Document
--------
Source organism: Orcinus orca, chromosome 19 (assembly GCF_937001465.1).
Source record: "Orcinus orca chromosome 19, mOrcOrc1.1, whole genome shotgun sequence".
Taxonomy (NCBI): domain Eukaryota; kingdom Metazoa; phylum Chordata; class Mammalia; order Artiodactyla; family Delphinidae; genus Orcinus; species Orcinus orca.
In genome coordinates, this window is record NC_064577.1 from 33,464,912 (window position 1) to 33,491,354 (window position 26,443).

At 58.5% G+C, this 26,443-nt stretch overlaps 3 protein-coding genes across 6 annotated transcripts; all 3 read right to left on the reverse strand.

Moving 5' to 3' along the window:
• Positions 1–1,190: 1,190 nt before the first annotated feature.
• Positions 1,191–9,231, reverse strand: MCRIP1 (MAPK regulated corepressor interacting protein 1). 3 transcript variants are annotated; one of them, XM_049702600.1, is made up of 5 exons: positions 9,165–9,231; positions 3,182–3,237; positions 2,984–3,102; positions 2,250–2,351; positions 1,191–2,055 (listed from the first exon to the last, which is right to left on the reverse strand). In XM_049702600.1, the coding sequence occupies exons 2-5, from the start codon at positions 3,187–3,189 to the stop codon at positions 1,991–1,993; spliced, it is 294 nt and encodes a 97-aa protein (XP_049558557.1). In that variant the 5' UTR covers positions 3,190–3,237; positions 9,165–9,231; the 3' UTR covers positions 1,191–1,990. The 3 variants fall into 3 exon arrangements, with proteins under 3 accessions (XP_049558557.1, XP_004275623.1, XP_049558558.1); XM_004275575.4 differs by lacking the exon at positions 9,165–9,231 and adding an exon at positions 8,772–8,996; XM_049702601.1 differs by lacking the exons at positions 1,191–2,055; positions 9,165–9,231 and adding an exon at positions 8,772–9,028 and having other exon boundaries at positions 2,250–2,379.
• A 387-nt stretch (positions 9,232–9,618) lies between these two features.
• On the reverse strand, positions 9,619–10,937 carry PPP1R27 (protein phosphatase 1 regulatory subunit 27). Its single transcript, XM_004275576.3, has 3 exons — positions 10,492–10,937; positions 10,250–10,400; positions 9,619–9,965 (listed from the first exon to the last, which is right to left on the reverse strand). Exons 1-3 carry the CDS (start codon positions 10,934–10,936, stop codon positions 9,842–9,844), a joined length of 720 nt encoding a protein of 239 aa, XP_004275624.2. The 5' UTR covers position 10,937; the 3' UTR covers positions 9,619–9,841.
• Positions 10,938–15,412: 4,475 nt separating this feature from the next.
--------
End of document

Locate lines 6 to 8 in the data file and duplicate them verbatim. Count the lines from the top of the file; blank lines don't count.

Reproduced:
Moving 5' to 3' along the window:
• Positions 1–1,190: 1,190 nt before the first annotated feature.
• Positions 1,191–9,231, reverse strand: MCRIP1 (MAPK regulated corepressor interacting protein 1). 3 transcript variants are annotated; one of them, XM_049702600.1, is made up of 5 exons: positions 9,165–9,231; positions 3,182–3,237; positions 2,984–3,102; positions 2,250–2,351; positions 1,191–2,055 (listed from the first exon to the last, which is right to left on the reverse strand). In XM_049702600.1, the coding sequence occupies exons 2-5, from the start codon at positions 3,187–3,189 to the stop codon at positions 1,991–1,993; spliced, it is 294 nt and encodes a 97-aa protein (XP_049558557.1). In that variant the 5' UTR covers positions 3,190–3,237; positions 9,165–9,231; the 3' UTR covers positions 1,191–1,990. The 3 variants fall into 3 exon arrangements, with proteins under 3 accessions (XP_049558557.1, XP_004275623.1, XP_049558558.1); XM_004275575.4 differs by lacking the exon at positions 9,165–9,231 and adding an exon at positions 8,772–8,996; XM_049702601.1 differs by lacking the exons at positions 1,191–2,055; positions 9,165–9,231 and adding an exon at positions 8,772–9,028 and having other exon boundaries at positions 2,250–2,379.